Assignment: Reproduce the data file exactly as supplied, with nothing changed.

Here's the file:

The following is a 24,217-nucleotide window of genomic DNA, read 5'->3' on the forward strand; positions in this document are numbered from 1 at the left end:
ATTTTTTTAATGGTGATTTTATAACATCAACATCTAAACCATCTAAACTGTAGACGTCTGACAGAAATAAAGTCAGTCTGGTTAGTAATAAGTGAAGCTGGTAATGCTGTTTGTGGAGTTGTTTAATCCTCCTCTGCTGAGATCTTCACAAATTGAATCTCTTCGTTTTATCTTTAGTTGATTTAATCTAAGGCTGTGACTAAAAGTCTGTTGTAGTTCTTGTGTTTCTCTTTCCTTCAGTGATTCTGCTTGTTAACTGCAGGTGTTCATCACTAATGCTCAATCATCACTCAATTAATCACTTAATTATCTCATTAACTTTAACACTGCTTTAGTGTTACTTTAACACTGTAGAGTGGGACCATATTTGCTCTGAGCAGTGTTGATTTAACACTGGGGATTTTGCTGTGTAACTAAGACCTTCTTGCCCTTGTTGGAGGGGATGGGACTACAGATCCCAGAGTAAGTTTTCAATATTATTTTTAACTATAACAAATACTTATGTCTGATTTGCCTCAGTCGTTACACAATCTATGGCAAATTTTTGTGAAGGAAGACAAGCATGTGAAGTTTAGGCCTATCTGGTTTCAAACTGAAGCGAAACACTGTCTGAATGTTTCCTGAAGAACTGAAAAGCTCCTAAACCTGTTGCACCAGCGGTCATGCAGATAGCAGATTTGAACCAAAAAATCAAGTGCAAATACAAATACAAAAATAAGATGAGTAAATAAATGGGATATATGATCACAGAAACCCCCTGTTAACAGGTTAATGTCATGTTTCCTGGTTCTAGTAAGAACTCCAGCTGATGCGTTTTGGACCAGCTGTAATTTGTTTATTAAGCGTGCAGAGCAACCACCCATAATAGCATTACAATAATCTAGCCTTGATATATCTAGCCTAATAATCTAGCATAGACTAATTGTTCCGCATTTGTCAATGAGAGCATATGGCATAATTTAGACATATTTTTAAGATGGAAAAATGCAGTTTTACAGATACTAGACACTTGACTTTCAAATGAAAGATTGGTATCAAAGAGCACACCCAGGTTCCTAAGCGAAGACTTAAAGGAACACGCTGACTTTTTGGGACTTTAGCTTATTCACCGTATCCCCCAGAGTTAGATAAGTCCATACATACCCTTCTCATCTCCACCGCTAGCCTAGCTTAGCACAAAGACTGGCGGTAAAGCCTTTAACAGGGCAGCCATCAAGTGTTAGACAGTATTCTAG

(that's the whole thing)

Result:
The following is a 24,217-nucleotide window of genomic DNA, read 5'->3' on the forward strand; positions in this document are numbered from 1 at the left end:
ATTTTTTTAATGGTGATTTTATAACATCAACATCTAAACCATCTAAACTGTAGACGTCTGACAGAAATAAAGTCAGTCTGGTTAGTAATAAGTGAAGCTGGTAATGCTGTTTGTGGAGTTGTTTAATCCTCCTCTGCTGAGATCTTCACAAATTGAATCTCTTCGTTTTATCTTTAGTTGATTTAATCTAAGGCTGTGACTAAAAGTCTGTTGTAGTTCTTGTGTTTCTCTTTCCTTCAGTGATTCTGCTTGTTAACTGCAGGTGTTCATCACTAATGCTCAATCATCACTCAATTAATCACTTAATTATCTCATTAACTTTAACACTGCTTTAGTGTTACTTTAACACTGTAGAGTGGGACCATATTTGCTCTGAGCAGTGTTGATTTAACACTGGGGATTTTGCTGTGTAACTAAGACCTTCTTGCCCTTGTTGGAGGGGATGGGACTACAGATCCCAGAGTAAGTTTTCAATATTATTTTTAACTATAACAAATACTTATGTCTGATTTGCCTCAGTCGTTACACAATCTATGGCAAATTTTTGTGAAGGAAGACAAGCATGTGAAGTTTAGGCCTATCTGGTTTCAAACTGAAGCGAAACACTGTCTGAATGTTTCCTGAAGAACTGAAAAGCTCCTAAACCTGTTGCACCAGCGGTCATGCAGATAGCAGATTTGAACCAAAAAATCAAGTGCAAATACAAATACAAAAATAAGATGAGTAAATAAATGGGATATATGATCACAGAAACCCCCTGTTAACAGGTTAATGTCATGTTTCCTGGTTCTAGTAAGAACTCCAGCTGATGCGTTTTGGACCAGCTGTAATTTGTTTATTAAGCGTGCAGAGCAACCACCCATAATAGCATTACAATAATCTAGCCTTGATATATCTAGCCTAATAATCTAGCATAGACTAATTGTTCCGCATTTGTCAATGAGAGCATATGGCATAATTTAGACATATTTTTAAGATGGAAAAATGCAGTTTTACAGATACTAGACACTTGACTTTCAAATGAAAGATTGGTATCAAAGAGCACACCCAGGTTCCTAAGCGAAGACTTAAAGGAACACGCTGACTTTTTGGGACTTTAGCTTATTCACCGTATCCCCCAGAGTTAGATAAGTCCATACATACCCTTCTCATCTCCACCGCTAGCCTAGCTTAGCACAAAGACTGGCGGTAAAGCCTTTAACAGGGCAGCCATCAAGTGTTAGACAGTATTCTAG